Mar 29

Smoke and Mirrors Day

Smoke and Mirrors
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A Phantasmagoria
Etienne-Gaspard Robertson's Phantasmagoria, 1797
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"Hocus Pocus! Abracadabra! Alakazam!"

Today is the day for deceit, deception, and misdirection - a celebration of illusionists, magicians, and general prestidigitation! The term "smoke and mirrors" has ancient Greek and Roman origins. Astronomer Johannes Kepler (1571-1630) coined the term camera obscura (Latin for “dark room”) to describe a room, tent or box with a lens aperture, which he used to safely view solar phenomenon. But this optical configuration had already been used for millennia in one of the oldest known illusions - spectral images cast upon smoke of burning incense by performers using concave metal mirrors - hence the expression “smoke and mirrors.”

Smoke and Mirrors Day celebrates deceit, deception, and all other types of trickery and the art of fraudulent cunning.

The term "smoke and mirrors" has its origins in the early days of theater magic, of which Phantasmagoria was a popular early form.  Phantasmagoria usually took the form of private performances for the elite in which illusionist creators used  (among other techniques) used one or more magic lanterns to project frightening images such as skeletons, demons, and ghosts onto walls, smoke, or semi-transparent screens, typically using rear projection to keep the lantern out of sight.  Some shows added all kinds of sensory stimulation, including smells and electric shocks!  Popular in the late 18th century, these performances pioneered the way for future magicians to create illusionist entertainment for the masses.

John Henry Anderson (1814–1874) was a Scottish professional magician credited with helping bring the art of magic from street performances into theatres and presenting magic performances to entertain and delight the audience.  At seventeen, he began performing magic and by 1837 put a touring magic show together which lasted for three years. In 1840, Anderson settled in London, opening the New Strand Theatre.  Sir Walter Scott is said to have given him the stage name, The Great Wizard of the North.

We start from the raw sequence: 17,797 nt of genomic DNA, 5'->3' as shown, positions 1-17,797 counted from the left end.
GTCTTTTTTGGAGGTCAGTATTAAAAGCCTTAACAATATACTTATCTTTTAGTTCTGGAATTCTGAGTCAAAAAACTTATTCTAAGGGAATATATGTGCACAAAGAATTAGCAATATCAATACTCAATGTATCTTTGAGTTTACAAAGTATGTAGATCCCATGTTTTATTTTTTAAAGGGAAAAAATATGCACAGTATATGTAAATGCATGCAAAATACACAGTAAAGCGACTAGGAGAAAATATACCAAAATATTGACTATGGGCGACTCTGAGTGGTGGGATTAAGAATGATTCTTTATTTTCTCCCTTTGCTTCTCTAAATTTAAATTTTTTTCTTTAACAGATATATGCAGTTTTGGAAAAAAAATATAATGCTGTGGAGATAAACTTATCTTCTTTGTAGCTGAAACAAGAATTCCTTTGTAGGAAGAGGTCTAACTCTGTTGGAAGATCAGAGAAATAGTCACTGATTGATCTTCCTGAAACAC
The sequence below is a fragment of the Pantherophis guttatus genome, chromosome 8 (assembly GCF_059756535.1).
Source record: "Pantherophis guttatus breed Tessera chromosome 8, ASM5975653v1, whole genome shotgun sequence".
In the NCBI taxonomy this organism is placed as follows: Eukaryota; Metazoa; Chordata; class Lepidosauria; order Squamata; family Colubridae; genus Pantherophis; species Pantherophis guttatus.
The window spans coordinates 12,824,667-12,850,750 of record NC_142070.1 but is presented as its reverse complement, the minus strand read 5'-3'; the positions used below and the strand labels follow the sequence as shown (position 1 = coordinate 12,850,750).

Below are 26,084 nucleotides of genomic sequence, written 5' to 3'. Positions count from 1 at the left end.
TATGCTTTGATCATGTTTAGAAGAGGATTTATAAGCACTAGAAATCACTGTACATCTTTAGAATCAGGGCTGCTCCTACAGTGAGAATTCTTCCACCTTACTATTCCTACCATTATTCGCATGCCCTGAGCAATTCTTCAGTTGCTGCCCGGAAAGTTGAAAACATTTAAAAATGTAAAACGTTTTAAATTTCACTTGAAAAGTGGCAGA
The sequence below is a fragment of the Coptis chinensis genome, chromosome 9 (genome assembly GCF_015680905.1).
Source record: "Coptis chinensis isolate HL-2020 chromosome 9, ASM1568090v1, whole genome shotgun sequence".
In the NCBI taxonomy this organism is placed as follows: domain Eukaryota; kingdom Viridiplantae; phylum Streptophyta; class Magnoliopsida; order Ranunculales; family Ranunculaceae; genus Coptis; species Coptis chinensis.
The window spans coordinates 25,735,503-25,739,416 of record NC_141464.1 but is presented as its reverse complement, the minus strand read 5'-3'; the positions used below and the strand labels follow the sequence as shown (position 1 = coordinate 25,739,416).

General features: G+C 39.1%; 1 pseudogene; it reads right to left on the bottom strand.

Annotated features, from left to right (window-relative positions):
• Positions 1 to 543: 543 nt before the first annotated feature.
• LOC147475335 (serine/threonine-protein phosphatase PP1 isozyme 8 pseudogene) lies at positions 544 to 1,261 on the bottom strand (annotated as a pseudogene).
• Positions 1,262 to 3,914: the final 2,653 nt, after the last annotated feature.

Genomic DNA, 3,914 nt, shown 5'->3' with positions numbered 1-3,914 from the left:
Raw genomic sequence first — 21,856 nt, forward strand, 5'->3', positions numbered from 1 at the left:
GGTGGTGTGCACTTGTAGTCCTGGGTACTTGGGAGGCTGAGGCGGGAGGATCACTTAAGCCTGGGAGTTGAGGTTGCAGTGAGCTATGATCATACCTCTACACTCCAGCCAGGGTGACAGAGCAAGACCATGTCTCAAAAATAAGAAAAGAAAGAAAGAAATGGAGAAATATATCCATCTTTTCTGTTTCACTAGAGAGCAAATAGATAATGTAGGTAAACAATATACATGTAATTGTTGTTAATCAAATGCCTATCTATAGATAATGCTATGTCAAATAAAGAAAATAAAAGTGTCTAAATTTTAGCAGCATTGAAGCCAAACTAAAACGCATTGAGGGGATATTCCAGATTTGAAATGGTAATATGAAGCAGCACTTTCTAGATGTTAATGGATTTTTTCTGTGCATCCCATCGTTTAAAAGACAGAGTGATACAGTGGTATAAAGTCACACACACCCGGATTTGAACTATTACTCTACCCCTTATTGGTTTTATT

Anderson is famous for a lifetime of successful performances of the bullet catch illusion. Although he did not invent the trick, he made it widely popular and several of his rivals copied Anderson's version in their own shows. Anderson is also credited to be the first magician to pull a rabbit out of a tophat.  Again, the trick had existed before in different forms, yet, Anderson was the first magician that performed this classic trick on stage.

Magician Harry Houdini, who was born in the same year as Anderson's death, revered Anderson as one of his inspirations and in 1909 arranged for the upkeep of his gravesite, which had fallen into disrepair.

This tartan by designer Carol A.L. Martin, explores the greys and browns and shades of light and dark.

For more on the popular phantasmagorias which thrilled and horrified the public, click an illustration of a scene of one such by Belgian inventor and physicist, Etienne-Gaspard Robertson, who was known for his productions and was one the most imitated. 

Officially registered tartan graphics on this site courtesy of The Scottish Tartans Authority.  Other tartans from talented tartan artists may also be featured.

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